After that kerfuffle on Twitter the other night, I started wondering about where I find myself right now on the political spectrum. When I was in my early 20s, I listened a lot to Rush Limbaugh, and I even found myself nodding to some of the opinions he threw out there. Yet I remember the exact moment I lost interest in him. (It was before his drug abuse scandal.) Today, I listen to sports radio or network news, maybe the BBC. But not only have my interests in political speak have changed. My views have changed on social issues, and it’s no doubt because of my career in public health, my marriage, and from maturing as an adult.
Believe it or not, there was a time when I wondered why LGBT people would want to get married. It didn’t seem “normal” so it didn’t seem “right.” During the 2004 Presidential Election, a lot of states enacted amendments to their constitutions forbidding gay marriage. In my mind, if a lot of states did that, there’s no way that they could be wrong. Right? As time went by, however, I came to understand what “gay marriage” was all about. It wasn’t just about the ability to say “this is my husband” or “this is my wife.” It was about the equal protection of the law. Two adults in a loving relationship should be able to care for each other at the hospital, make decisions about each other’s care. They should have their property protected just like any other couple. Again, equality. After looking into the Civil Rights struggles of the past and present, and seeing other decisions on civil rights being left to the electorate with tragic results, I changed my mind. I support gay marriage. Does that make me a leftist? A Liberal?
When we first arrived in the United States permanently, my family received assistance from the government. Even when I was in college, I received food stamps. That made it very, very easy for me to focus on school and not worry about how to pay for food. It was really a “safety net” that kept me out of trouble. I was able to say no to some very bad influences. But, even with that experience, I don’t think that government assistance is the best/only way to lift people out of financial distress or out of poverty. That comes from hard work. It comes from saving money and living within your means. My bad credit from college — from making bad financial decisions — didn’t go away through government assistance. It didn’t go away with that $300 check from the government that the Bush administration sent out. It all went away with saving, scaling back on “toys”, working a full-time job and a per diem, and putting in the work to get more money and pay my bills. (Of course, getting married made it even easier. Two good incomes meant halving the monthly bills, essentially.) Today, I don’t approve of policies that have people permanently or semi-permanently on financial assistance or food stamps. I really don’t think that able-bodied adults should be paid indefinitely for not finding/getting a job, not when I see plenty of fruit orchards that need to be picked or “for hire” signs at restaurants. Does that make me a Conservative?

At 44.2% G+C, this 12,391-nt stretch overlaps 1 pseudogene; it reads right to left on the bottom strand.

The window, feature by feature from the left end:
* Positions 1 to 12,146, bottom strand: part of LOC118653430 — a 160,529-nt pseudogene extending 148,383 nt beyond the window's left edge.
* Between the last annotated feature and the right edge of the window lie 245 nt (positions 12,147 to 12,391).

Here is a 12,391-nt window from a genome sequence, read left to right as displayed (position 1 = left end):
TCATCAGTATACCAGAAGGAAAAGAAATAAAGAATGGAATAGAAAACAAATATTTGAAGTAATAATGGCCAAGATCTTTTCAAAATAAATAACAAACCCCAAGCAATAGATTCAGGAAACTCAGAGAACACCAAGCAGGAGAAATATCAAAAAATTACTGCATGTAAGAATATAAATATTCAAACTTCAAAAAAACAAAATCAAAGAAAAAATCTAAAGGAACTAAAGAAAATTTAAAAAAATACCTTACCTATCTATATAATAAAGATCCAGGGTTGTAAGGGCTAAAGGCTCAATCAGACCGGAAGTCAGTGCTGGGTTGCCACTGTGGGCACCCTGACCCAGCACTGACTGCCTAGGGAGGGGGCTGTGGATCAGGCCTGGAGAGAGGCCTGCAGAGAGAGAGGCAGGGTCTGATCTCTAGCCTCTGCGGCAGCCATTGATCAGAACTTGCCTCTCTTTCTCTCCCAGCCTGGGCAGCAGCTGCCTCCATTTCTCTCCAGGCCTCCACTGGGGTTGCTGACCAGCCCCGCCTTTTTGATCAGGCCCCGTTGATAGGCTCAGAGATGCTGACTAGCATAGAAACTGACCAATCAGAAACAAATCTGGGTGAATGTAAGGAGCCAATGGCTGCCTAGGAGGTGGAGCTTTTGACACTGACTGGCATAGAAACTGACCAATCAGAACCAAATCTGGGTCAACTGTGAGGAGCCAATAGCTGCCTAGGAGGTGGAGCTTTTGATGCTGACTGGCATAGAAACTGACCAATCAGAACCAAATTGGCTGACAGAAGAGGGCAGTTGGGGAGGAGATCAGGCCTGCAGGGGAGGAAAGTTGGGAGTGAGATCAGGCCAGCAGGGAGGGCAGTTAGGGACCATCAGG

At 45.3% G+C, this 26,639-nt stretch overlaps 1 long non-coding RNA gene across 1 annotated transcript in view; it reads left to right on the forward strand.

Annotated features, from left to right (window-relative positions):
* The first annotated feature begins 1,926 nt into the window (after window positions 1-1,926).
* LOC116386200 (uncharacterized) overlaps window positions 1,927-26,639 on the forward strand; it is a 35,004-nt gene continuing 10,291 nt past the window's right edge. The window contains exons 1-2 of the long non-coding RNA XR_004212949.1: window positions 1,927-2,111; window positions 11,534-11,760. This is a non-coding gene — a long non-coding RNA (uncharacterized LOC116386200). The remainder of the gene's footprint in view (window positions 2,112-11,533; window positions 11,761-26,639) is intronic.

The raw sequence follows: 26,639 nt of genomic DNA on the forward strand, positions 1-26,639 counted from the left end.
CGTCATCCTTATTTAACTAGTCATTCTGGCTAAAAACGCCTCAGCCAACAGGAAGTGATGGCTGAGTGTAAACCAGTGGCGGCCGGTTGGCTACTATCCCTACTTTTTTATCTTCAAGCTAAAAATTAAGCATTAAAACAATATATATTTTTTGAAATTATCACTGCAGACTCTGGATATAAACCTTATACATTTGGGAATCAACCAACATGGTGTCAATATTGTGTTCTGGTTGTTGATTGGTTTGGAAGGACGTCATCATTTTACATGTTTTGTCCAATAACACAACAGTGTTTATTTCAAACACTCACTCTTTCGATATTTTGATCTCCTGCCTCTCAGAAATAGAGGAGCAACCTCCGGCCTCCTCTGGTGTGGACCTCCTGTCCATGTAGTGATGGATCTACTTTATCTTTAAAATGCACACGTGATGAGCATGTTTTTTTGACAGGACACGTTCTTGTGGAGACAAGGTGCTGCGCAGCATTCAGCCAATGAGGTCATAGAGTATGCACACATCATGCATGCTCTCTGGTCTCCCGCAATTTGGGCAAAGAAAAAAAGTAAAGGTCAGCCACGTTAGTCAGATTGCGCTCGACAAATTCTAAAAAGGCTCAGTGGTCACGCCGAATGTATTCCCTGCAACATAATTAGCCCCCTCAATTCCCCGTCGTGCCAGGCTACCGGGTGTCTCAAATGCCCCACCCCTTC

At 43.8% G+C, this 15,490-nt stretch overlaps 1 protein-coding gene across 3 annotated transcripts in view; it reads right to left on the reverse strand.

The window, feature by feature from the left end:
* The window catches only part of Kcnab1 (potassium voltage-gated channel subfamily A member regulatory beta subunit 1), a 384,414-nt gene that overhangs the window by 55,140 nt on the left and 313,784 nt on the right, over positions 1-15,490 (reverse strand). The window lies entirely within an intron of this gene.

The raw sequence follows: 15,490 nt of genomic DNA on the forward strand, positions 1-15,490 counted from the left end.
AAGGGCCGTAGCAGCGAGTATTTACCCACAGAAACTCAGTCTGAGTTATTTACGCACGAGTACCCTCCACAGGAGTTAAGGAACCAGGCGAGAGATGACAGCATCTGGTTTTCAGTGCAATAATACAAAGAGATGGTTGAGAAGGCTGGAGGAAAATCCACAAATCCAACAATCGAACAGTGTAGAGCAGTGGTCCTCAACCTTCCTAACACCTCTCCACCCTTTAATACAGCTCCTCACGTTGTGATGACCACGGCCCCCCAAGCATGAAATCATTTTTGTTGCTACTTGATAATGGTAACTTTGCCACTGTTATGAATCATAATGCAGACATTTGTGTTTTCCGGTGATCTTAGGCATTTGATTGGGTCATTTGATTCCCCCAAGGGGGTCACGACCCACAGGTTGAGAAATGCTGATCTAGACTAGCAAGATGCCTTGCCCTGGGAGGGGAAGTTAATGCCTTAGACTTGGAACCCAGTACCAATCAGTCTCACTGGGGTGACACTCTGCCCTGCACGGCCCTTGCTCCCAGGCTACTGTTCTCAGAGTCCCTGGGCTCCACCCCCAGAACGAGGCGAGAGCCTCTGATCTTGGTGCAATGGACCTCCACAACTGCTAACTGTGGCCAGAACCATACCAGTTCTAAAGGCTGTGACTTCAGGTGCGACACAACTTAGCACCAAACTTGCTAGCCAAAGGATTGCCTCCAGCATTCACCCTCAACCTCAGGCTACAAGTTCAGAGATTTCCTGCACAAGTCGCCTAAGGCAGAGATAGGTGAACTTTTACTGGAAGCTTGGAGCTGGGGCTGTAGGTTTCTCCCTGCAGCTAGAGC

As I’ve been studying and working in public health, I’ve come to understand that being Liberal or Conservative is not something to aim for. You don’t want either of those labels next to your name. As soon as that happens, you might as well call it quits. Public health workers need to be in the middle. They need to work for social justice but work in a real world where resources are limited and there will be real people who will be left out. Being a “bleeding heart” in that situation does nothing to help those left out. It will only frustrate you. Likewise, not wanting to help a group of people because they’re “not normal” and thus “not right” is also misguided. We could have very possibly avoided a pandemic if Conservatives didn’t influence the public health response to HIV/AIDS in the 1980’s to the point that it was even named “gay-related immunodeficiency” when even the earliest surveillance showed it wasn’t just gay men coming down with it, and when biology dictates that viruses can’t tell if you fancy your own gender.
Then there is the fact that many of us will work within government agencies (or with them) that are subject to leadership changes based on the latest election. Your state health department may be run by a conservative administration one year and then a liberal administration the next. You will have to work under their direction, and you will have to work with people on the entire political spectrum in your work (public health or not).
So keep an open mind and don’t stick too much to one line of thinking. When presented with evidence, analyze it and don’t be afraid to change your mind about something if the evidence takes you there. And, most of all, don’t label yourself as a liberal, conservative, or even an independent. Someone is bound to label you as something else if you do.
René F. Najera, DrPH
I'm a Doctor of Public Health, having studied at the Johns Hopkins University Bloomberg School of Public Health.
All opinions are my own and in no way represent anyone else or any of the organizations for which I work.
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